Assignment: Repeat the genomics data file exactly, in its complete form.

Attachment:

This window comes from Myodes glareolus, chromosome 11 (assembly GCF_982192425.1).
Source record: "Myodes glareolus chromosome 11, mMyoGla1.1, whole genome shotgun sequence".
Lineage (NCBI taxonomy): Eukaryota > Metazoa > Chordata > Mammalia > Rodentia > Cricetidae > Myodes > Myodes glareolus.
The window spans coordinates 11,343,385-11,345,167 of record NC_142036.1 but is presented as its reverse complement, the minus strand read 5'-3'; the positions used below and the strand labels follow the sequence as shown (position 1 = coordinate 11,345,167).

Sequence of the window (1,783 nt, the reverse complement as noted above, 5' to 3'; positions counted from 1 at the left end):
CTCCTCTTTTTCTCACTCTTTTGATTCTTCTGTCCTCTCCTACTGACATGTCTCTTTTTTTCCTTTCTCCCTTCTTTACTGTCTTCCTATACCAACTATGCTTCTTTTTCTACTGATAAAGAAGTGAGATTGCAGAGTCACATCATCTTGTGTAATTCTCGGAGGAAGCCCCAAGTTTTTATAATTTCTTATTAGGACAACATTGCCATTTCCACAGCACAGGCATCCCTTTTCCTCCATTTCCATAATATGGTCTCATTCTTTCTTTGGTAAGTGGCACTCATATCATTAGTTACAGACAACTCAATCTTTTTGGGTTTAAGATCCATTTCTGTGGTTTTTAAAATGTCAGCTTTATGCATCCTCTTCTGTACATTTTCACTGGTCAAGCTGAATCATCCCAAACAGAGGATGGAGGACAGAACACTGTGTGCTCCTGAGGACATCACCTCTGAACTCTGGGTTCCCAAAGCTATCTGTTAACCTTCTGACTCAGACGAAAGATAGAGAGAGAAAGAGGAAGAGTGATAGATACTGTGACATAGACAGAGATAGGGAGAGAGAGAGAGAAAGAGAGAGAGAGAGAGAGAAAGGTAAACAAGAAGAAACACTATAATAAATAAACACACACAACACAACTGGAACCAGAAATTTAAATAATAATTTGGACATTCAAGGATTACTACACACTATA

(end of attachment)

This window comes from Myodes glareolus, chromosome 11 (assembly GCF_982192425.1).
Source record: "Myodes glareolus chromosome 11, mMyoGla1.1, whole genome shotgun sequence".
Lineage (NCBI taxonomy): Eukaryota > Metazoa > Chordata > Mammalia > Rodentia > Cricetidae > Myodes > Myodes glareolus.
The window spans coordinates 11,343,385-11,345,167 of record NC_142036.1 but is presented as its reverse complement, the minus strand read 5'-3'; the positions used below and the strand labels follow the sequence as shown (position 1 = coordinate 11,345,167).

Sequence of the window (1,783 nt, the reverse complement as noted above, 5' to 3'; positions counted from 1 at the left end):
CTCCTCTTTTTCTCACTCTTTTGATTCTTCTGTCCTCTCCTACTGACATGTCTCTTTTTTTCCTTTCTCCCTTCTTTACTGTCTTCCTATACCAACTATGCTTCTTTTTCTACTGATAAAGAAGTGAGATTGCAGAGTCACATCATCTTGTGTAATTCTCGGAGGAAGCCCCAAGTTTTTATAATTTCTTATTAGGACAACATTGCCATTTCCACAGCACAGGCATCCCTTTTCCTCCATTTCCATAATATGGTCTCATTCTTTCTTTGGTAAGTGGCACTCATATCATTAGTTACAGACAACTCAATCTTTTTGGGTTTAAGATCCATTTCTGTGGTTTTTAAAATGTCAGCTTTATGCATCCTCTTCTGTACATTTTCACTGGTCAAGCTGAATCATCCCAAACAGAGGATGGAGGACAGAACACTGTGTGCTCCTGAGGACATCACCTCTGAACTCTGGGTTCCCAAAGCTATCTGTTAACCTTCTGACTCAGACGAAAGATAGAGAGAGAAAGAGGAAGAGTGATAGATACTGTGACATAGACAGAGATAGGGAGAGAGAGAGAGAAAGAGAGAGAGAGAGAGAGAAAGGTAAACAAGAAGAAACACTATAATAAATAAACACACACAACACAACTGGAACCAGAAATTTAAATAATAATTTGGACATTCAAGGATTACTACACACTATA